Which Overview do you want to access?
Introduce the theme of the lesson: ‘Catholic Social Teaching’ – guidelines to help us remember how God wants us to live.
Start by revisiting the principles of Catholic Social Teaching (CST) or, if you haven’t done the previous lesson, provide a short introduction to them here.
Ask pupils to name any of the seven principles that they can remember. Then click to reveal the seven principles
• Ask pupils what they remember about each. Then click to reveal detail.
• Ask pupils to note this information in their books. They could do this creatively, by drawing themselves in the centre of the page surrounded by the principles with short descriptions.
This exercise asks pupils to read news stories and consider how the events affect our human family.
By applying the principles of CST to the news, the pupils will be able to judge not only whether something is wrong but why it is wrong.
• Divide up the class into pairs or groups of 3.
• Hand out a newspaper and a set of coloured pens (7 different colours) to each pair or group.
• Tell the pupils to look through the newspapers to find examples of events where CST principles are involved. These could be examples either of where they’ve been upheld or where they’ve been ignored.
o For example: a report about a war or refugees would touch on Dignity of the Human Person and Care for the Vulnerable; a report on the climate crisis would touch on Care for God’s Creation.
o Tell pupils that the headline and first paragraph alone ought to give them enough information – they don’t need to read the whole of every story.
• Ask pupils to highlight the headline in the corresponding colour of the CST principle. (If you don’t have all the colours, don’t worry; the pupils can make their own coding system, perhaps using initials.)
o Some stories will touch on more than one principle. Highlight all that apply.
• Don’t strive for a completely accurate list of principles matched to stories. It’s the exercise in directed reading that’s important.
After 5- 10 minutes of highlighting, take stock of how pupils are progressing.
• Ask for a few examples of articles highlighted.
• Are pupils spotting much the same articles or different ones?
• Do some colours appear more than others?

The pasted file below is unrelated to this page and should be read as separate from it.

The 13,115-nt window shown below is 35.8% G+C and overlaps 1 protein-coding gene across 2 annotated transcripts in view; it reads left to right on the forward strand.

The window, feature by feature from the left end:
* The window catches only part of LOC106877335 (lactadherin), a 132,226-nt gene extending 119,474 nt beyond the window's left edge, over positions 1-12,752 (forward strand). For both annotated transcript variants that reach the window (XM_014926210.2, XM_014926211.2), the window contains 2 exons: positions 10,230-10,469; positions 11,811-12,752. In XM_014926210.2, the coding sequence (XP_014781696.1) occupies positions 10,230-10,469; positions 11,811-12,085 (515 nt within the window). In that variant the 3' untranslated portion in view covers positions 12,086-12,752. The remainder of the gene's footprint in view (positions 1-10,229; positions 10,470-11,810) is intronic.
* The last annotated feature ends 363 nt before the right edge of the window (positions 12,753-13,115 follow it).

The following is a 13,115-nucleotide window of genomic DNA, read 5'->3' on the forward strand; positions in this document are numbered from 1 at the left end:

• What sort of a picture is emerging from today’s news?
Continue with the exercise until you feel it is time to move on.
Invite group sharing.
• Ask pairs/groups to select two or three articles they wish to read in full.
• As they read through, they should highlight anything that further touches on the CST principles.
• Then, ask them to write down:
o What the story is about
o What CST principles they think it touches on and why
o What they think ought to be done to improve the situation for the people involved OR how CST principles are being upheld
o Be ready to present the story to the class.
When all have had a chance to do this:
• Ask a pair at a time (perhaps 3-5 pairs in total) to come to the front to talk through an article.
• Invite everyone to join in generating ideas towards finding a solution.
Or if you prefer:
• Team up pairs/groups with another pair/group to look at each other’s work and share ideas on what could be done.
The above task will have prepared the pupils to work individually.
• Ask pupils to choose one issue they’ve read about and write a paragraph on what they think can be done to resolve it or to protect those involved.
• Ask them to include a way in which they can play a part.
Click to reveal ideas of how they can play a part:
– Telling others about it e.g. friends and family
– Donating to a charity involved
– Donating toys to charity shops
– Praying about it
– Being more ‘green’ and recycling or reusing more, turning off lights at home
– Being more respectful to others, using kind language
– Writing to their MP, council, person in charge
• Take a few ideas and discuss any school or parish activities they could get involved with.
This is the end of the news exercise and marks a distinct change in tone.
• Ask children to look at their hands – has any ink has rubbed off on them?
• Say words to the effect of:
Sometimes reading the news leaves a mark not just on our hands but on our minds. News writers make the news sensational so that people will read it and that means that shocking events get a lot of publicity. You might end up thinking that the world is a frightening place. But it’s not.
• If possible, invite the pupils to wash their hands. If not, give them the chance to stand up, shake themselves down, stretch and physically change position.
• Remind pupils that:
Click to play a montage of images to music of some of the good things in God’s creation.
Draw the lesson to a close with the following teaching in these or your own words:
Solving the world’s problems is not down to us. We only participate in God’s plan for His creation. But we can play a part in God’s plan simply by being kind and compassionate people in the small ways that present themselves every day.
Invite children to join together in a prayer of thanksgiving:
When I have food,
help me to remember the hungry.
When I go to school,
help me to remember those who cannot.
When I am at home,
help me to remember those who have no home at all.
When I am in good health,
help me to remember those who are ill.
And in remembering, help me feel compassion
and be concerned enough to help
those who cry out for what we take for granted.